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Many will have to wait for flu shots

October 07, 2004|by BRIAN SHAPPELL and SCOTT BUTKI

shappell@herald-mail.com
scottb@herald-mail.com

WASHINGTON COUNTY - Homewood at Williamsport encourages its residents and employees to get the influenza vaccine because they are a "high risk population," but they are going to have to wait a bit longer than expected to get the shots this year, Julie Cunningham, resident nurse supervisor, said Wednesday night.

The facility was notified Wednesday that the flu vaccine won't be available as soon as expected, she said.

Health departments across the country, including the Washington County Health Department, were scrambling to find flu vaccine after learning that British regulators on Tuesday unexpectedly shut down a major supplier, Chiron Corp.

That held up the 46 million doses, destined for the United States, at the factory in England where the vaccine was made. Manufacturing problems apparently led to the contamination of a portion of those doses.

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As a result, the Washington County Health Department has indefinitely delayed its flu vaccination clinics, which were slated to begin this month, said Rod MacRae, health department spokesman. MacRae said vaccinations were to begin within days at nursing home facilities and by the end of the month at public clinics.

MacRae said all of the local health department's orders for flu vaccine for the 2004-2005 flu season were routed to the Chiron Corporation.

MacRae said he believes another vendor will be found as a result of efforts by the local health department, the state health department and the Centers for Disease Control and Prevention.

"It's not as if there is zero vaccine available, it's just that it puts us in a position to find another vendor," MacRae said. "A number of others in the country are now in the same position."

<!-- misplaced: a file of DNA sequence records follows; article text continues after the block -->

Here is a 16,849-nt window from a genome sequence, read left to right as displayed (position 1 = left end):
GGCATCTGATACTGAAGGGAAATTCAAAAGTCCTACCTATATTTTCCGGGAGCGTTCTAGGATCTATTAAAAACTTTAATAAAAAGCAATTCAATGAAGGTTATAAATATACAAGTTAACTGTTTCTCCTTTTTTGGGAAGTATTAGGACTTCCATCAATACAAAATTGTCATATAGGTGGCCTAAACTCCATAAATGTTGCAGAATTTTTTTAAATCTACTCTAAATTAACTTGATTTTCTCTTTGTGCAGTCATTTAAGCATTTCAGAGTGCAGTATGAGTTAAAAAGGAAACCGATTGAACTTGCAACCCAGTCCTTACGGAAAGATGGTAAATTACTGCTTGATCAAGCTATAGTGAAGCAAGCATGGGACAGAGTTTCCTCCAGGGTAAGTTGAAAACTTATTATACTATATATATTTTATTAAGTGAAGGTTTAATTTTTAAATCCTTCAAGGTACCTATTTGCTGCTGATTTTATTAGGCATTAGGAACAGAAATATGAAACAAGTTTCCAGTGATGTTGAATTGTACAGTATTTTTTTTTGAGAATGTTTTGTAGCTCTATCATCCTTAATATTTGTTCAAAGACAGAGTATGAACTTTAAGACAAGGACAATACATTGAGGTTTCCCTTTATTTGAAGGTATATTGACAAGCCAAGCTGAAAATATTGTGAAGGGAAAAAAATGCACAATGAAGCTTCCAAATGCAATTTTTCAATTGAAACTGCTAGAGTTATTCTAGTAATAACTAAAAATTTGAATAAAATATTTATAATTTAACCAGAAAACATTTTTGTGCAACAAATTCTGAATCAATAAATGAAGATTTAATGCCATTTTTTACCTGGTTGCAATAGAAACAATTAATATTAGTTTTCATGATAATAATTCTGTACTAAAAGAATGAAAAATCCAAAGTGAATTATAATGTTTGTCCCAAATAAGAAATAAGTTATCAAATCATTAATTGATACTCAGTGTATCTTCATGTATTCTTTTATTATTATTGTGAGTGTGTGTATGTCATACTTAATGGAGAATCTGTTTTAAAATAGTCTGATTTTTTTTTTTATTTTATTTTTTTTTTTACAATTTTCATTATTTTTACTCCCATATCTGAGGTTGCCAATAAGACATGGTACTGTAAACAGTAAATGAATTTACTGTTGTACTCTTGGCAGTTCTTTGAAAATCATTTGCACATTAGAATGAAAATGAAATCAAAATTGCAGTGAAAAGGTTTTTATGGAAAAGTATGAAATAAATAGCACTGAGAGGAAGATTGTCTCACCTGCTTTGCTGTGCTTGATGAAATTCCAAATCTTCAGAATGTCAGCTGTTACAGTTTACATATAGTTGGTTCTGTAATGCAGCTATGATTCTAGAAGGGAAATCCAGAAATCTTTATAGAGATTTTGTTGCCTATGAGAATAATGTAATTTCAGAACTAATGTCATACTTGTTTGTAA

Getting the flu vaccine is important to Homewood at Williamsport residents, especially the nursing home section, which has about 180 residents, Cunningham said.

She said she does not expect the residents to have any problems because of the delay. It helps to know the Washington County Health Department considers getting the vaccine to the center's elderly population a major priority, she said.

Fred Otto, 79, former executive director of the Washington County Commission on Aging, said the delay might cause some of the older county residents to worry because of the importance of getting the shot.

"I am sure there will be some anxiety about that for those who have been getting the flu vaccination," Otto said Wednesday night.

The Medicines and Healthcare Products Regulatory Agency in the United Kingdom banned Chiron from manufacturing the flu vaccine at its Liverpool facility for three months, which will prevent the release of the vaccine for the upcoming flu season, according to the CDC's Web site.

The country's vaccine supply now will be dependent on companies such as Aventis Pasteur Inc., scheduled to produce about 54 million doses, and Medimmune, scheduled to manufacture 1.1 million doses of an alternative nasal spray vaccine called FluMist, according to the CDC Web site.

The site identified the following as "priority groups" for vaccination in light of vaccine shortages:

· All children who are between 6 months old and 23 months old.

· Adults who are more than 65 years old.

· Those suffering from underlying chronic medical conditions.

· All woman who will be pregnant during the influenza season.

· Residents who live in nursing homes/long-term care facilities.

· Children between 6 months old and 18 years old who are on chronic aspirin therapy.

· Health-care employees who are involved in direct patient care.

n· Out-of-home caregivers and household contacts of children who are younger than 6 months old.

The CDC has said that about 36,000 people in the U.S. die from influenza and related complications annually, with more than 110,000 additional people requiring hospitalization from symptoms.

Last year, demand for flu vaccinations and cases reported skyrocketed in Washington County. MacRae said the increases likely were influenced by media coverage and word of mouth about the expected "high potency" of last year's flu bug.

The department ran out of its 6,000-shot supply of flu vaccine by December 2003 because of high demand, he said.

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